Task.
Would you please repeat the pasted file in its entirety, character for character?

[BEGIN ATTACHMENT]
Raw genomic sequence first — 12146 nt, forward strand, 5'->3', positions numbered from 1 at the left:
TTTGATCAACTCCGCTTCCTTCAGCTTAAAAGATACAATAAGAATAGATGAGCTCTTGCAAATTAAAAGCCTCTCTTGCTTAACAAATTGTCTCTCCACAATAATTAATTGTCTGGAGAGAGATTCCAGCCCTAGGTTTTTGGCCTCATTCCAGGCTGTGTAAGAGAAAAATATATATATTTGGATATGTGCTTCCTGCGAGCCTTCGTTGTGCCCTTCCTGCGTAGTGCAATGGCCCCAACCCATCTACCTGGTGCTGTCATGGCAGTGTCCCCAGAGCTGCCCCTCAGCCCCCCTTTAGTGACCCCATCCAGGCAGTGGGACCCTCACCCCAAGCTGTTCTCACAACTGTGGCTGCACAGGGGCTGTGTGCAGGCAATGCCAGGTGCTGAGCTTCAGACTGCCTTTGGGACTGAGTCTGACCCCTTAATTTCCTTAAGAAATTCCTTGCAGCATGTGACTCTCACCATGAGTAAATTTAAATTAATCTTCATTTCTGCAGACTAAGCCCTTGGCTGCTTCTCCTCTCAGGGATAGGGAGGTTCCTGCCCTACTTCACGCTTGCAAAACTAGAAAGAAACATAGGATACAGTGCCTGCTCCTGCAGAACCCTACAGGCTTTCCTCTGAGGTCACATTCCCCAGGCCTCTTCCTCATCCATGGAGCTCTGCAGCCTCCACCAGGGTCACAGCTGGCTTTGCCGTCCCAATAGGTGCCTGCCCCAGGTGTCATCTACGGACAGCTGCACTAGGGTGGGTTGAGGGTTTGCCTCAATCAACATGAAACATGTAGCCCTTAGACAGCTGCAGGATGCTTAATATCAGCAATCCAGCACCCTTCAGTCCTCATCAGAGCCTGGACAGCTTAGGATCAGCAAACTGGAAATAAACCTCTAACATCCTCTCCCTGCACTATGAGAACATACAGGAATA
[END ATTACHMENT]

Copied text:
Raw genomic sequence first — 12146 nt, forward strand, 5'->3', positions numbered from 1 at the left:
TTTGATCAACTCCGCTTCCTTCAGCTTAAAAGATACAATAAGAATAGATGAGCTCTTGCAAATTAAAAGCCTCTCTTGCTTAACAAATTGTCTCTCCACAATAATTAATTGTCTGGAGAGAGATTCCAGCCCTAGGTTTTTGGCCTCATTCCAGGCTGTGTAAGAGAAAAATATATATATTTGGATATGTGCTTCCTGCGAGCCTTCGTTGTGCCCTTCCTGCGTAGTGCAATGGCCCCAACCCATCTACCTGGTGCTGTCATGGCAGTGTCCCCAGAGCTGCCCCTCAGCCCCCCTTTAGTGACCCCATCCAGGCAGTGGGACCCTCACCCCAAGCTGTTCTCACAACTGTGGCTGCACAGGGGCTGTGTGCAGGCAATGCCAGGTGCTGAGCTTCAGACTGCCTTTGGGACTGAGTCTGACCCCTTAATTTCCTTAAGAAATTCCTTGCAGCATGTGACTCTCACCATGAGTAAATTTAAATTAATCTTCATTTCTGCAGACTAAGCCCTTGGCTGCTTCTCCTCTCAGGGATAGGGAGGTTCCTGCCCTACTTCACGCTTGCAAAACTAGAAAGAAACATAGGATACAGTGCCTGCTCCTGCAGAACCCTACAGGCTTTCCTCTGAGGTCACATTCCCCAGGCCTCTTCCTCATCCATGGAGCTCTGCAGCCTCCACCAGGGTCACAGCTGGCTTTGCCGTCCCAATAGGTGCCTGCCCCAGGTGTCATCTACGGACAGCTGCACTAGGGTGGGTTGAGGGTTTGCCTCAATCAACATGAAACATGTAGCCCTTAGACAGCTGCAGGATGCTTAATATCAGCAATCCAGCACCCTTCAGTCCTCATCAGAGCCTGGACAGCTTAGGATCAGCAAACTGGAAATAAACCTCTAACATCCTCTCCCTGCACTATGAGAACATACAGGAATA